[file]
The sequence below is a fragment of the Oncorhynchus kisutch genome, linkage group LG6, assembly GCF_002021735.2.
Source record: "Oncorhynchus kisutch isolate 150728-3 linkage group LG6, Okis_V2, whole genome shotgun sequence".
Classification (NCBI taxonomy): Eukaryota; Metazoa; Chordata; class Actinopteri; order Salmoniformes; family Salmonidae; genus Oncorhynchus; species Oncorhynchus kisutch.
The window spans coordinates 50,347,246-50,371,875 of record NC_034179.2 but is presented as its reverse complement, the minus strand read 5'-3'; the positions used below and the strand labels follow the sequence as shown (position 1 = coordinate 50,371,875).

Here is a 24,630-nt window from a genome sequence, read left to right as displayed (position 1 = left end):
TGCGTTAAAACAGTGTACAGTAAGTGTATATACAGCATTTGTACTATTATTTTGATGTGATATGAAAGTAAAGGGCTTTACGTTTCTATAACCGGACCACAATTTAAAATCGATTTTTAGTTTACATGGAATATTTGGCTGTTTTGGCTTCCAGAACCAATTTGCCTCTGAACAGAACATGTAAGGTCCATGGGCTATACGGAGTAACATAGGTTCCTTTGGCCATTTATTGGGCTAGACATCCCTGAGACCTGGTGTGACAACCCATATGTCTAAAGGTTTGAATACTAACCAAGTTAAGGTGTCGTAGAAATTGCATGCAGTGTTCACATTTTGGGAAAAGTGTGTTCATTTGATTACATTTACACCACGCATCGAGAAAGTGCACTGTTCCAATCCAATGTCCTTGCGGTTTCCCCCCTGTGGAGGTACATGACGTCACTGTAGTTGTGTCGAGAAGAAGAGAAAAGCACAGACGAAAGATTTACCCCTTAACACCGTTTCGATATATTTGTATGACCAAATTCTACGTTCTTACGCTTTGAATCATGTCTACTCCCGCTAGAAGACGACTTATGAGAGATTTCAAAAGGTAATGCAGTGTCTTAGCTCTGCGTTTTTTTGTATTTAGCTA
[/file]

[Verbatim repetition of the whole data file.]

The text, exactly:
The sequence below is a fragment of the Oncorhynchus kisutch genome, linkage group LG6, assembly GCF_002021735.2.
Source record: "Oncorhynchus kisutch isolate 150728-3 linkage group LG6, Okis_V2, whole genome shotgun sequence".
Classification (NCBI taxonomy): Eukaryota; Metazoa; Chordata; class Actinopteri; order Salmoniformes; family Salmonidae; genus Oncorhynchus; species Oncorhynchus kisutch.
The window spans coordinates 50,347,246-50,371,875 of record NC_034179.2 but is presented as its reverse complement, the minus strand read 5'-3'; the positions used below and the strand labels follow the sequence as shown (position 1 = coordinate 50,371,875).

Here is a 24,630-nt window from a genome sequence, read left to right as displayed (position 1 = left end):
TGCGTTAAAACAGTGTACAGTAAGTGTATATACAGCATTTGTACTATTATTTTGATGTGATATGAAAGTAAAGGGCTTTACGTTTCTATAACCGGACCACAATTTAAAATCGATTTTTAGTTTACATGGAATATTTGGCTGTTTTGGCTTCCAGAACCAATTTGCCTCTGAACAGAACATGTAAGGTCCATGGGCTATACGGAGTAACATAGGTTCCTTTGGCCATTTATTGGGCTAGACATCCCTGAGACCTGGTGTGACAACCCATATGTCTAAAGGTTTGAATACTAACCAAGTTAAGGTGTCGTAGAAATTGCATGCAGTGTTCACATTTTGGGAAAAGTGTGTTCATTTGATTACATTTACACCACGCATCGAGAAAGTGCACTGTTCCAATCCAATGTCCTTGCGGTTTCCCCCCTGTGGAGGTACATGACGTCACTGTAGTTGTGTCGAGAAGAAGAGAAAAGCACAGACGAAAGATTTACCCCTTAACACCGTTTCGATATATTTGTATGACCAAATTCTACGTTCTTACGCTTTGAATCATGTCTACTCCCGCTAGAAGACGACTTATGAGAGATTTCAAAAGGTAATGCAGTGTCTTAGCTCTGCGTTTTTTTGTATTTAGCTA